Page last updated at 01:43 GMT, Sunday, 5 April 2009 02:43 UK

Building a portrait of New York gunman

A day after a gunman killed 13 people and himself at an immigration centre in New York state, the BBC's Jon Donnison in Binghamton looks at what has been revealed about the killer and his motives.

Jiverly Wong (Image: Binghamton Police Department)
Police said people close to Wong said they were not surprised by his actions

Jiverly Wong is just the latest person in America to become infamous because of a mass shooting.

Investigators here are slowly building up a picture of the man behind one of the worst crimes this area has ever witnessed.

At a packed news conference at Binghamton City Hall, police confirmed that the 41-year-old, who used the alias Jiverly Voong, was the man who committed mass murder here on Friday morning.

Wong, a Vietnamese-American, lived with his parents and his sister in a small town just down the road from Binghamton.

Remarkably, police said people close to Wong had told officers that they were not completely surprised by his behaviour.

Binghamton's Mayor Matthew Ryan said police were now trying to carry out a "psychological autopsy" to work out what had led Wong to kill so many.

Flowers left by sign outside American Civic Association buidling, Binghamton
Wong had taken English classes at the centre where he carried out the attack

Officers are talking to his family and searching his house to find any clues to his motives.

Binghamton's police chief, Joseph Zikuski, said that until a month ago Wong had taken English classes at the immigration centre but quit after complaining that he had been made fun of.

Mr Zikuski said Wong felt other students had mocked him because of his poor English.

He also confirmed that Wong had recently lost his job at a company called Shop-Vac, which makes vacuum cleaners.

'Hard times'

Some people in Binghamton are now asking whether the tough economic times could have pushed him over the edge.

Sheltering from the rain in a doorway, smoking a cigarette, I found Darlene Trunkowski, who speculated that economic pressures could have been a factor.

A flag flies outside a property opposite Wong's family home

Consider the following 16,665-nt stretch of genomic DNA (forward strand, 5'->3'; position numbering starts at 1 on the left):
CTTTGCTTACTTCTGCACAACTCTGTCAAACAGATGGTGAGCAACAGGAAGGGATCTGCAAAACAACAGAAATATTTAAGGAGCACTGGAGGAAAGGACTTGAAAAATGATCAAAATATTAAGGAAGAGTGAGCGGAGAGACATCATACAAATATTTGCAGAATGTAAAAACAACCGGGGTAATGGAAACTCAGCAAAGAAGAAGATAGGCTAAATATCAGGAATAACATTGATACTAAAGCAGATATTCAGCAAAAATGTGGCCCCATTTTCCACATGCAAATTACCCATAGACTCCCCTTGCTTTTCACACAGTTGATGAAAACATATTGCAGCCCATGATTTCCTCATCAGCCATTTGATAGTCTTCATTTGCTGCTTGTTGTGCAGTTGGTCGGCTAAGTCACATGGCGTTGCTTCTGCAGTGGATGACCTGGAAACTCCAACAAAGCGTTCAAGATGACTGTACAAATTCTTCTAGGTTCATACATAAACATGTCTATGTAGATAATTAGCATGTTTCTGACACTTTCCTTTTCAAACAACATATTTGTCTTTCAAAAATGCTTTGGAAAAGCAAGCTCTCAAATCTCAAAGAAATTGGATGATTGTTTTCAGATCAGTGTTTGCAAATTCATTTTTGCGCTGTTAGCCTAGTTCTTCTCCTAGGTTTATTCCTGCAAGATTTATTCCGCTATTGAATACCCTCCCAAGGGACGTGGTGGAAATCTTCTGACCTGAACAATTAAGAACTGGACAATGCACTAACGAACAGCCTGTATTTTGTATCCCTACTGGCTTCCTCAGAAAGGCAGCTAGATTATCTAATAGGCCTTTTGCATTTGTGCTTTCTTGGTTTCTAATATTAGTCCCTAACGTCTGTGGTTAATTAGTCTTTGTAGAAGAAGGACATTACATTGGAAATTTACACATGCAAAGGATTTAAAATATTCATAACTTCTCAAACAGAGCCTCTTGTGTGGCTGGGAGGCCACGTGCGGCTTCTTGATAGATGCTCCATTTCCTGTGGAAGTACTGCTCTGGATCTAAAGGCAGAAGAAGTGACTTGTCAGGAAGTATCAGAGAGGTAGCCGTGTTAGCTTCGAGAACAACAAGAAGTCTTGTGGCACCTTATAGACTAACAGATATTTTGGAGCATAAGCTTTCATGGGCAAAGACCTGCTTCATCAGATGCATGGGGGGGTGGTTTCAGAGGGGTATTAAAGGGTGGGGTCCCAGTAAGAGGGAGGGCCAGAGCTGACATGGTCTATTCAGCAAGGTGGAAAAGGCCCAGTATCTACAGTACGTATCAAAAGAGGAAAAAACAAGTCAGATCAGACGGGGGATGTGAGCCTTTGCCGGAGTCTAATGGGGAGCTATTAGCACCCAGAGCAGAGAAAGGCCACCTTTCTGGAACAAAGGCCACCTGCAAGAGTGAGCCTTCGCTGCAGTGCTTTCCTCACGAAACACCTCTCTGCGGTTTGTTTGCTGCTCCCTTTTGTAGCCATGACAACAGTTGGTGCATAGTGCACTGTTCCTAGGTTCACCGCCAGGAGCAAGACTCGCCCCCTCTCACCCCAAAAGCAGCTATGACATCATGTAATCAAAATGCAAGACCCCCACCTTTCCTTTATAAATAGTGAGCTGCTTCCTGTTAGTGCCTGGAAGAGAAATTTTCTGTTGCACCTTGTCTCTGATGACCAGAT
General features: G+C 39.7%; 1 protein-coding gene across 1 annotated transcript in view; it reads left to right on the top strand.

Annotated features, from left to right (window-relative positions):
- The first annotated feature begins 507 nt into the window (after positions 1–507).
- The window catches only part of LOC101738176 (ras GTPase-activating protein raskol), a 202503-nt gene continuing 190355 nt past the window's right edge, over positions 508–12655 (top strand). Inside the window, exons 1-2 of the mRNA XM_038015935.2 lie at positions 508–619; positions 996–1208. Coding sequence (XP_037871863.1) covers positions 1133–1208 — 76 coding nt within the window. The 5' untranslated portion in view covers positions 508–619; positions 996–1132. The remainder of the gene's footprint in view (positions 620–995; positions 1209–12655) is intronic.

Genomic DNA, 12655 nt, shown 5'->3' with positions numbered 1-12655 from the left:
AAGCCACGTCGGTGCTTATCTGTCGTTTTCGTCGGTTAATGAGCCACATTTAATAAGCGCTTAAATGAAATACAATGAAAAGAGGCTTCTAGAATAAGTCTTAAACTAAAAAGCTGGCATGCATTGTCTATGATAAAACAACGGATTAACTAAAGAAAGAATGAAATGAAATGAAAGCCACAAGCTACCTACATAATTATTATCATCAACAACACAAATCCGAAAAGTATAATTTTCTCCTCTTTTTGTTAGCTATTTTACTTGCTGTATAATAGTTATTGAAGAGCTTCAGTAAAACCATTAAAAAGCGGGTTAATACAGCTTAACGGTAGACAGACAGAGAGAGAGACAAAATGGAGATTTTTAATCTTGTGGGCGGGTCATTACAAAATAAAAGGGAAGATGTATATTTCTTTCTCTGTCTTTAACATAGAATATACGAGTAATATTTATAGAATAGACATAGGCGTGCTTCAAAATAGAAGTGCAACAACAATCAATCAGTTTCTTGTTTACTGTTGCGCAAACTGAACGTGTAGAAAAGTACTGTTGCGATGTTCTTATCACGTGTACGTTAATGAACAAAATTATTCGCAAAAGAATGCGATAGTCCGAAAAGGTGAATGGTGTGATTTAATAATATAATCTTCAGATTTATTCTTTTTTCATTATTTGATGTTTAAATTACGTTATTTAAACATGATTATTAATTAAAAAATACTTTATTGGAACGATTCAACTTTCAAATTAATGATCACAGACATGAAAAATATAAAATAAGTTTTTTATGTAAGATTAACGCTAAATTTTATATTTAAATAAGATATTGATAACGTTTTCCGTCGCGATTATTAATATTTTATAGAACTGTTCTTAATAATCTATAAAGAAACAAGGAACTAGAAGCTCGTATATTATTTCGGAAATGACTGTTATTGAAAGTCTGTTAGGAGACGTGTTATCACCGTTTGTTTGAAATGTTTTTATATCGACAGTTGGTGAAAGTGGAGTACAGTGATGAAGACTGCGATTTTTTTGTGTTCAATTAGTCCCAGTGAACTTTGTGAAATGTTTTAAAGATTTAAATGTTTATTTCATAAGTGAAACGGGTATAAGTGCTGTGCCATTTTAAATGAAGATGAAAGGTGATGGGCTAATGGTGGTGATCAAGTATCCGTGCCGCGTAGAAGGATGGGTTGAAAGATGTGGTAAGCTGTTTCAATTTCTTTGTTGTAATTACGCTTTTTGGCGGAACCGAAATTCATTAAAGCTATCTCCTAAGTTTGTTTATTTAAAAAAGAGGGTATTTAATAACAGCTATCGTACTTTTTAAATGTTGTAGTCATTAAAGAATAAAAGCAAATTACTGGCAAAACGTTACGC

Wong lived with his parents and sister just outside Binghamton

"The times are so bad," she said. "I think that's why a lot of people are so stressed. People are losing their jobs and they don't know what to do."

"Is this the solution?" she asked herself. "No, but it's very sad."

A former co-worker at the vacuum cleaner factory, Donald Ackley, told ABC news that Wong had been a loner who often seemed anxious.

"He was real nervous, real high strung. He worked real hard," he said.

Police believe the attack must have required a lot of planning and that Wong came prepared for a fight.

"Mr Wong arrived at the centre wearing body armour, which would tell us that one point in his thinking process he was going to take the police on," Mr Zikuski said.

We will come out of our grief and sadness more resolute in our mission to help people realise the dream of American citizenship

Angela Leach
American Civic Association president

"He must have been a coward."

Mr Zikuski also referred to a protective order against Wong relating to a divorce in California, but gave no further details.

Most of the dead were immigrants to the US who were at the American Civic Association centre taking classes to try to obtain US citizenship.

Four people remain in hospital, two of them in a critical condition.

In an emotional statement, Angela Leach, who ran the centre, said the town must now pull together to support the immigrant community.

"Whatever drove this individual to do what he did I cannot possibly fathom," she said, "but we will come out of our grief and sadness more resolute in our mission to help people realise the dream of American citizenship."

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